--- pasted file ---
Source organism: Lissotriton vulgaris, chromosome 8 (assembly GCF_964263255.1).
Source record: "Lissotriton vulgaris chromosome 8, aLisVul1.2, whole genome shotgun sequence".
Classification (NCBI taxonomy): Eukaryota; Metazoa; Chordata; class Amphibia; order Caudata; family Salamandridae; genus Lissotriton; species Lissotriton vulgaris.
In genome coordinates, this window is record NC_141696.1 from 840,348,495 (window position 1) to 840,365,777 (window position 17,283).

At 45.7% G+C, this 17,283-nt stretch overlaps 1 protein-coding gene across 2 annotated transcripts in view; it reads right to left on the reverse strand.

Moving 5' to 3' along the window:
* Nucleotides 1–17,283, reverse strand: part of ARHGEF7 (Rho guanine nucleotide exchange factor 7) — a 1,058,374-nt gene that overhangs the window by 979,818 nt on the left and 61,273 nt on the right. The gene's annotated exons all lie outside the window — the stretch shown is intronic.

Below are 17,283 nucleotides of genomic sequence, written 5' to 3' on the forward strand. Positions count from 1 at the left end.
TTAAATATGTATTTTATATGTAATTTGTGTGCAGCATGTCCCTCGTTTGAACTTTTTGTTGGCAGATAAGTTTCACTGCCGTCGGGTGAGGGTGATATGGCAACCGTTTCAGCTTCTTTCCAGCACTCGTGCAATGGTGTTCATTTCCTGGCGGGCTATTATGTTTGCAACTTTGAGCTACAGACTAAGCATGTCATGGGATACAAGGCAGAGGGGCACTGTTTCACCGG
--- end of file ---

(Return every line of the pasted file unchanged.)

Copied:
Source organism: Lissotriton vulgaris, chromosome 8 (assembly GCF_964263255.1).
Source record: "Lissotriton vulgaris chromosome 8, aLisVul1.2, whole genome shotgun sequence".
Classification (NCBI taxonomy): Eukaryota; Metazoa; Chordata; class Amphibia; order Caudata; family Salamandridae; genus Lissotriton; species Lissotriton vulgaris.
In genome coordinates, this window is record NC_141696.1 from 840,348,495 (window position 1) to 840,365,777 (window position 17,283).

At 45.7% G+C, this 17,283-nt stretch overlaps 1 protein-coding gene across 2 annotated transcripts in view; it reads right to left on the reverse strand.

Moving 5' to 3' along the window:
* Nucleotides 1–17,283, reverse strand: part of ARHGEF7 (Rho guanine nucleotide exchange factor 7) — a 1,058,374-nt gene that overhangs the window by 979,818 nt on the left and 61,273 nt on the right. The gene's annotated exons all lie outside the window — the stretch shown is intronic.

Below are 17,283 nucleotides of genomic sequence, written 5' to 3' on the forward strand. Positions count from 1 at the left end.
TTAAATATGTATTTTATATGTAATTTGTGTGCAGCATGTCCCTCGTTTGAACTTTTTGTTGGCAGATAAGTTTCACTGCCGTCGGGTGAGGGTGATATGGCAACCGTTTCAGCTTCTTTCCAGCACTCGTGCAATGGTGTTCATTTCCTGGCGGGCTATTATGTTTGCAACTTTGAGCTACAGACTAAGCATGTCATGGGATACAAGGCAGAGGGGCACTGTTTCACCGG